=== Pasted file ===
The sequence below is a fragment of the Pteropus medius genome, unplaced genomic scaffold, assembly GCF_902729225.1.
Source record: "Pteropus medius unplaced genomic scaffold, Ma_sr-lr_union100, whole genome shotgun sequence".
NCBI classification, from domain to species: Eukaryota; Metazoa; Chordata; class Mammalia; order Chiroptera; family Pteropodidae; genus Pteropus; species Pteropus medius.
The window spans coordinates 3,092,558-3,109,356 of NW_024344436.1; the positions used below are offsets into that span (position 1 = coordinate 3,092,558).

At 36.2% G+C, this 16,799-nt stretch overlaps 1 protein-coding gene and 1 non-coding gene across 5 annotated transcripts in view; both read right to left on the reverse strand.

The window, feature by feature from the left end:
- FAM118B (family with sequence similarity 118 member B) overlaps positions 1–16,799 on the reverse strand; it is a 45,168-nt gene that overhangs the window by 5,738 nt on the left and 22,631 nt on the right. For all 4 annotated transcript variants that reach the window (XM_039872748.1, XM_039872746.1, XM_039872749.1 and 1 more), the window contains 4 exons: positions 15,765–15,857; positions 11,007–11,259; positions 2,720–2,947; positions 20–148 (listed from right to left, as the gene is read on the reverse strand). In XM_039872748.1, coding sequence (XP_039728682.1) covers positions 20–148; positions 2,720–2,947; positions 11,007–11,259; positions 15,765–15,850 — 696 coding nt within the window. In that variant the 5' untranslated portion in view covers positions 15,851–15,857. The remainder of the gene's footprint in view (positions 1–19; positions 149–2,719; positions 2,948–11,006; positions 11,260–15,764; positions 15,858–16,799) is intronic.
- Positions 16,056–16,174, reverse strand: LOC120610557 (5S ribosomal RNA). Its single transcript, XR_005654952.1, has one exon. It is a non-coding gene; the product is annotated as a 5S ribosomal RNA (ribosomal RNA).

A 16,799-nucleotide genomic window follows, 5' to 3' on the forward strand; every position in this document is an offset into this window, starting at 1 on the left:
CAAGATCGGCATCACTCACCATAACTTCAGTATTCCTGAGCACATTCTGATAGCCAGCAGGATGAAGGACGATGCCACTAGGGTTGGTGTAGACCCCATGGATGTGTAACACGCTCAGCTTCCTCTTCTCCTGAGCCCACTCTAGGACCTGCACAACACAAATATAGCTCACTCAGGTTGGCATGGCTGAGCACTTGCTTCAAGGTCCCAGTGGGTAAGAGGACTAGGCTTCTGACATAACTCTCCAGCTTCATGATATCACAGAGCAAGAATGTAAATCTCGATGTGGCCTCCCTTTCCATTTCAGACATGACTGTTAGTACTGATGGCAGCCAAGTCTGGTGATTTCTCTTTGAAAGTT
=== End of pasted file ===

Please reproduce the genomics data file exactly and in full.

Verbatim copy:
The sequence below is a fragment of the Pteropus medius genome, unplaced genomic scaffold, assembly GCF_902729225.1.
Source record: "Pteropus medius unplaced genomic scaffold, Ma_sr-lr_union100, whole genome shotgun sequence".
NCBI classification, from domain to species: Eukaryota; Metazoa; Chordata; class Mammalia; order Chiroptera; family Pteropodidae; genus Pteropus; species Pteropus medius.
The window spans coordinates 3,092,558-3,109,356 of NW_024344436.1; the positions used below are offsets into that span (position 1 = coordinate 3,092,558).

At 36.2% G+C, this 16,799-nt stretch overlaps 1 protein-coding gene and 1 non-coding gene across 5 annotated transcripts in view; both read right to left on the reverse strand.

The window, feature by feature from the left end:
- FAM118B (family with sequence similarity 118 member B) overlaps positions 1–16,799 on the reverse strand; it is a 45,168-nt gene that overhangs the window by 5,738 nt on the left and 22,631 nt on the right. For all 4 annotated transcript variants that reach the window (XM_039872748.1, XM_039872746.1, XM_039872749.1 and 1 more), the window contains 4 exons: positions 15,765–15,857; positions 11,007–11,259; positions 2,720–2,947; positions 20–148 (listed from right to left, as the gene is read on the reverse strand). In XM_039872748.1, coding sequence (XP_039728682.1) covers positions 20–148; positions 2,720–2,947; positions 11,007–11,259; positions 15,765–15,850 — 696 coding nt within the window. In that variant the 5' untranslated portion in view covers positions 15,851–15,857. The remainder of the gene's footprint in view (positions 1–19; positions 149–2,719; positions 2,948–11,006; positions 11,260–15,764; positions 15,858–16,799) is intronic.
- Positions 16,056–16,174, reverse strand: LOC120610557 (5S ribosomal RNA). Its single transcript, XR_005654952.1, has one exon. It is a non-coding gene; the product is annotated as a 5S ribosomal RNA (ribosomal RNA).

A 16,799-nucleotide genomic window follows, 5' to 3' on the forward strand; every position in this document is an offset into this window, starting at 1 on the left:
CAAGATCGGCATCACTCACCATAACTTCAGTATTCCTGAGCACATTCTGATAGCCAGCAGGATGAAGGACGATGCCACTAGGGTTGGTGTAGACCCCATGGATGTGTAACACGCTCAGCTTCCTCTTCTCCTGAGCCCACTCTAGGACCTGCACAACACAAATATAGCTCACTCAGGTTGGCATGGCTGAGCACTTGCTTCAAGGTCCCAGTGGGTAAGAGGACTAGGCTTCTGACATAACTCTCCAGCTTCATGATATCACAGAGCAAGAATGTAAATCTCGATGTGGCCTCCCTTTCCATTTCAGACATGACTGTTAGTACTGATGGCAGCCAAGTCTGGTGATTTCTCTTTGAAAGTT